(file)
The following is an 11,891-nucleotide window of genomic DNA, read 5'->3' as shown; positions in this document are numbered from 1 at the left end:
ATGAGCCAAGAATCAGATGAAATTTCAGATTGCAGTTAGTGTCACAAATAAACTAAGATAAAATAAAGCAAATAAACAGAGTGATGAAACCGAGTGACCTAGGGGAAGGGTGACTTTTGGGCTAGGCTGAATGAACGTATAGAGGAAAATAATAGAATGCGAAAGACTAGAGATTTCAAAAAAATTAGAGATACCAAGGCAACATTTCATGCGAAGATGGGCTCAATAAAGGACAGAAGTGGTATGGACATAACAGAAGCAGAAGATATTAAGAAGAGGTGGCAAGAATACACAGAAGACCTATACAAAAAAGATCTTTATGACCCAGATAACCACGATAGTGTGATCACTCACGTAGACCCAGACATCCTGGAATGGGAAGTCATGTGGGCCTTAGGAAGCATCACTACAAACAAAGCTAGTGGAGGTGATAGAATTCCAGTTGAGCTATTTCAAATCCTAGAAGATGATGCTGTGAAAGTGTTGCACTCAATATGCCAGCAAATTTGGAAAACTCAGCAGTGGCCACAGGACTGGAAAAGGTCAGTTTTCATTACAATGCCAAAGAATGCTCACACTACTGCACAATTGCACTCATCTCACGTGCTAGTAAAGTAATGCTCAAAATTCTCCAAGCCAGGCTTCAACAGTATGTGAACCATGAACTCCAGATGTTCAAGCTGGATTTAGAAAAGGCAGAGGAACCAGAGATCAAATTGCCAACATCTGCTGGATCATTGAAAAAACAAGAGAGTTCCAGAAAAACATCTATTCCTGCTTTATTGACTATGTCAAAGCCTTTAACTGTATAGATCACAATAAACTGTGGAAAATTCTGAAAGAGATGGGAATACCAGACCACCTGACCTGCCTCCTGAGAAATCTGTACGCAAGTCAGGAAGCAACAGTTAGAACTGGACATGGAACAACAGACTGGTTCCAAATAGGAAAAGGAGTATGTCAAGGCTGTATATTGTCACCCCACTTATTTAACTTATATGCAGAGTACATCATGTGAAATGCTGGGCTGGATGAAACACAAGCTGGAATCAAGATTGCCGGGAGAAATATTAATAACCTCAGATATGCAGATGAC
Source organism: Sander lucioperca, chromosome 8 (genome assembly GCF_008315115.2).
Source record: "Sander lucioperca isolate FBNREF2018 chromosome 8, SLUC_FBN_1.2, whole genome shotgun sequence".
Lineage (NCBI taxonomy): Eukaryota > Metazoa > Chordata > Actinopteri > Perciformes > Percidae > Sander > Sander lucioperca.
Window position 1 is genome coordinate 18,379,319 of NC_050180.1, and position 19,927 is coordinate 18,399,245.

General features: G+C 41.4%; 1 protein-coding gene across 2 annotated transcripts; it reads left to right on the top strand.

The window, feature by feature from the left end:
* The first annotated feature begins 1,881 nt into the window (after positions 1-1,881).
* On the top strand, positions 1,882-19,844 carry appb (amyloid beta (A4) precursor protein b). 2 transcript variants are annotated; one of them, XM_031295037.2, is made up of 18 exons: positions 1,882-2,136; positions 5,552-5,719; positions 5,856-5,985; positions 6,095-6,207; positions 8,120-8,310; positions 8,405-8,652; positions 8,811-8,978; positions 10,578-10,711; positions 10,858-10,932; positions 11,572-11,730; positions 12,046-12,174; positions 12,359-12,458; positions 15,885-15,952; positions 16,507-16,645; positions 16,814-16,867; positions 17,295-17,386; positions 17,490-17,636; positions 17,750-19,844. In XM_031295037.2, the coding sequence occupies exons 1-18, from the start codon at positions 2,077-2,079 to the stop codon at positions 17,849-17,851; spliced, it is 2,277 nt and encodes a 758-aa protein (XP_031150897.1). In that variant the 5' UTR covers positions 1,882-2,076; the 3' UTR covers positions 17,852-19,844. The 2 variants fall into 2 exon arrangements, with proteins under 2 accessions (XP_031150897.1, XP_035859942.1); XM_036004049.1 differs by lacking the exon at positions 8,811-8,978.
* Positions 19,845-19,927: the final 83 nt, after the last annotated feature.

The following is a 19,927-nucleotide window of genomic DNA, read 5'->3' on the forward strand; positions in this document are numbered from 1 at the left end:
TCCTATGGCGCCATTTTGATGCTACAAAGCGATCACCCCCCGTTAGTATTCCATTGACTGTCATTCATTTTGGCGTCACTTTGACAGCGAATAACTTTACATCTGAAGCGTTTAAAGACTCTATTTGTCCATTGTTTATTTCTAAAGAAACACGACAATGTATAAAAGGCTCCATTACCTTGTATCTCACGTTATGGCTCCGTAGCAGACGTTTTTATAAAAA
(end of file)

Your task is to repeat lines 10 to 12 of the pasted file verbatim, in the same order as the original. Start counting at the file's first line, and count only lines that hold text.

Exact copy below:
* On the top strand, positions 1,882-19,844 carry appb (amyloid beta (A4) precursor protein b). 2 transcript variants are annotated; one of them, XM_031295037.2, is made up of 18 exons: positions 1,882-2,136; positions 5,552-5,719; positions 5,856-5,985; positions 6,095-6,207; positions 8,120-8,310; positions 8,405-8,652; positions 8,811-8,978; positions 10,578-10,711; positions 10,858-10,932; positions 11,572-11,730; positions 12,046-12,174; positions 12,359-12,458; positions 15,885-15,952; positions 16,507-16,645; positions 16,814-16,867; positions 17,295-17,386; positions 17,490-17,636; positions 17,750-19,844. In XM_031295037.2, the coding sequence occupies exons 1-18, from the start codon at positions 2,077-2,079 to the stop codon at positions 17,849-17,851; spliced, it is 2,277 nt and encodes a 758-aa protein (XP_031150897.1). In that variant the 5' UTR covers positions 1,882-2,076; the 3' UTR covers positions 17,852-19,844. The 2 variants fall into 2 exon arrangements, with proteins under 2 accessions (XP_031150897.1, XP_035859942.1); XM_036004049.1 differs by lacking the exon at positions 8,811-8,978.
* Positions 19,845-19,927: the final 83 nt, after the last annotated feature.

The following is a 19,927-nucleotide window of genomic DNA, read 5'->3' on the forward strand; positions in this document are numbered from 1 at the left end: